Maryland Smith Research / July 24, 2019

Map Yourself on Customer Service Grid

As Technology Advances, Companies Must Find Their 'Sweet Spot'

Map Yourself on Customer Service Grid

Advancing technology has opened new possibilities for customer service delivery, giving companies more options when setting strategy.

Research co-authored by Roland Rust at the University of Maryland’s Robert H. Smith School of Business helps service companies make sense of the changing landscape, which now includes chatbots, self-service kiosks and data aggregators that can track consumer preferences across multiple devices.

“The ability to communicate with customers is enhanced, along with the ability to store and analyze customer data,” Rust says. “Companies must choose a strategy that fits within this environment.”

He and coauthor Ming-Hui Huang at National Taiwan University provide a roadmap for identifying a “sweet spot” strategy. The paper, published in the Journal of the Academy of Marketing Science, lays out critical factors to consider in two dimensions, which intersect to form a grid divided into four quadrants.

The first axis captures the degree to which service is standardized or personalized, representing opposite ends of a continuum. When choosing a strategic position along this line, companies must consider the level of heterogeneity they face in terms of service demand.

Fast food restaurants, for example, rely on standardization to reduce wait times and keep costs down, and diners are fine with that. When they go to upscale restaurants with extensive waiter services — or when they pay for high-touch services such as haircuts and athletic training — they expect more personalized care.

“When customer demand is homogeneous, then personalization is of little use, and standardization is sufficient,” the authors write.

The second axis captures the degree to which a continuing relationship with the customer is maintained, with transactional interactions on one end of a continuum and relational interactions on the other.

When choosing a strategic position along this line, companies must consider a customer’s potential lifetime value over multiple interactions.

If customer interactions are infrequent or produce low value per occurrence, then a transactional service strategy might be sufficient. If interactions are frequent or if a big-ticket customer shows potential for repeat business, then companies should invest in a relational strategy to build loyalty.

The sweet spot for any firm will shift with changing technology, so leaders should revisit their position on the map from time to time.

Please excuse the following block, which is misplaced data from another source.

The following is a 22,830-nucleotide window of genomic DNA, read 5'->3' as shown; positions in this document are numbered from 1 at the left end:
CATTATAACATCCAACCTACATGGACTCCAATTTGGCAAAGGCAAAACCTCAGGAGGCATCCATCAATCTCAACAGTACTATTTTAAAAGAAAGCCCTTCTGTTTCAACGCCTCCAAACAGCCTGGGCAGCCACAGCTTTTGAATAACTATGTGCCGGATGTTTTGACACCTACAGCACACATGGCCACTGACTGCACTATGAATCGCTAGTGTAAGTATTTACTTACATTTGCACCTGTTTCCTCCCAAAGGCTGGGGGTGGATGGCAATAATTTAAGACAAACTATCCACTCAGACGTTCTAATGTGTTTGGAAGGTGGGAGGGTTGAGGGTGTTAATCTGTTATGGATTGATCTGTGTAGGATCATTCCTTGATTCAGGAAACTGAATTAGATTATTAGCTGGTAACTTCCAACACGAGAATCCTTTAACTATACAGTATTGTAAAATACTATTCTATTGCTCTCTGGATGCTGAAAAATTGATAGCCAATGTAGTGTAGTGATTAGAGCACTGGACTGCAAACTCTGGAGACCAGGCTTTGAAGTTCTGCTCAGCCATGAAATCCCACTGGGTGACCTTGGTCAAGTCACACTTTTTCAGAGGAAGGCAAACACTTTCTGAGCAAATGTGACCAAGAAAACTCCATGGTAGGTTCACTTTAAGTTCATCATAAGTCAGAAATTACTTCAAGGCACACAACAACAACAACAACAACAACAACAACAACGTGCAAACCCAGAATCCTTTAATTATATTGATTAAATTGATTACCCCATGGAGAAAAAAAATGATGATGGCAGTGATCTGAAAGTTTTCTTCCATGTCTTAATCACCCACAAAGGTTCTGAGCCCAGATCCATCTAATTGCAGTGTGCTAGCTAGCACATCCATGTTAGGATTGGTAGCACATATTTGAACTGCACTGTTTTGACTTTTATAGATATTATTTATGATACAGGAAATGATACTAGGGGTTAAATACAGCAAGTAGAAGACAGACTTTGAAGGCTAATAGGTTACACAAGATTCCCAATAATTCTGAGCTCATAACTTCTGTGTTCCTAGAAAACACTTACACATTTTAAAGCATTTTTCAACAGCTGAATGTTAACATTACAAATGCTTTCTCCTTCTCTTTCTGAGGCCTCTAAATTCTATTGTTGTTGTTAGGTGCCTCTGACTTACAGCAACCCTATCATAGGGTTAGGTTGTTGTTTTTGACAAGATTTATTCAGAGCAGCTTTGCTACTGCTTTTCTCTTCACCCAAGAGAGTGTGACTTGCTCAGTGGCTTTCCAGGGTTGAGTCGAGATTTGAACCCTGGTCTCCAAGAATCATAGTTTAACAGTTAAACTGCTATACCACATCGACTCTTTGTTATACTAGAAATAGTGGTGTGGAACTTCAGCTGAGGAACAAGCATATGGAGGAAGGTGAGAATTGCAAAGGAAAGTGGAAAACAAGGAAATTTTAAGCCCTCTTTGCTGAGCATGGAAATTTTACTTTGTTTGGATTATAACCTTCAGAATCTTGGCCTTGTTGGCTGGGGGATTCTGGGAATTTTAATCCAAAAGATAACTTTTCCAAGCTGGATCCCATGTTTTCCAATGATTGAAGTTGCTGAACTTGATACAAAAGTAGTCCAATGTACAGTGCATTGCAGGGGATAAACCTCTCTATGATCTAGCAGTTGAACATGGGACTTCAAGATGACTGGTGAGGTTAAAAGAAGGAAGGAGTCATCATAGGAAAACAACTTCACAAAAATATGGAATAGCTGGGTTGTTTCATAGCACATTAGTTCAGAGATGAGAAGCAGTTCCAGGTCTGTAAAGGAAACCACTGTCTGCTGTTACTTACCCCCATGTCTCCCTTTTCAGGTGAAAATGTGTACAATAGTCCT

“Because technological capabilities inevitably advance, firms will tend to move from standardized to personalized and from transactional to relational over time, implying that firms should be alert to technological opportunities to personalize their relationships with customers,” the authors write.

The lower-left quadrant in the framework represents the “McService Strategy,” which promises standardized, transactional service for maximum efficiency.

The upper-left quadrant represents a relational service strategy, which combines standardization with investment in relationship management for growing customer lifetime value. Examples include grocery store loyalty programs, which keep customers coming back without offering personalized service.

The lower-right quadrant represents a customized transactional strategy, which promises personalization without investment in relationship building. The strategy works well when customers make diverse demands on a service provider, but their potential lifetime value is low.

Social media sites like Facebook or Twitter fit this description. They respond by using big data analytics to track consumer preferences and make personalized suggestions without investing heavily in relationships.

The upper-right quadrant represents an adaptive personalization strategy, which personalizes service based on an ongoing relationship designed to maximize customer lifetime value. The strategy works well for delivery of complex services such as consulting and healthcare, and high-touch services such as hair salons and athletic training.

“With the continuing advancement of technology, an increasing percentage of services can be personalized and relationalized to better meet individual customer needs,” the authors write. “Our positioning map links marketing practice to the conceptual evolution of the service literature, showing how the historical trends toward continuing customer relationships and co-productive personalization should drive strategic thinking in service.”

Read more: Technology-driven service strategy, Huang, MH. & Rust, R.T. J. of the Acad. Mark. Sci. (2017) 45: 906.

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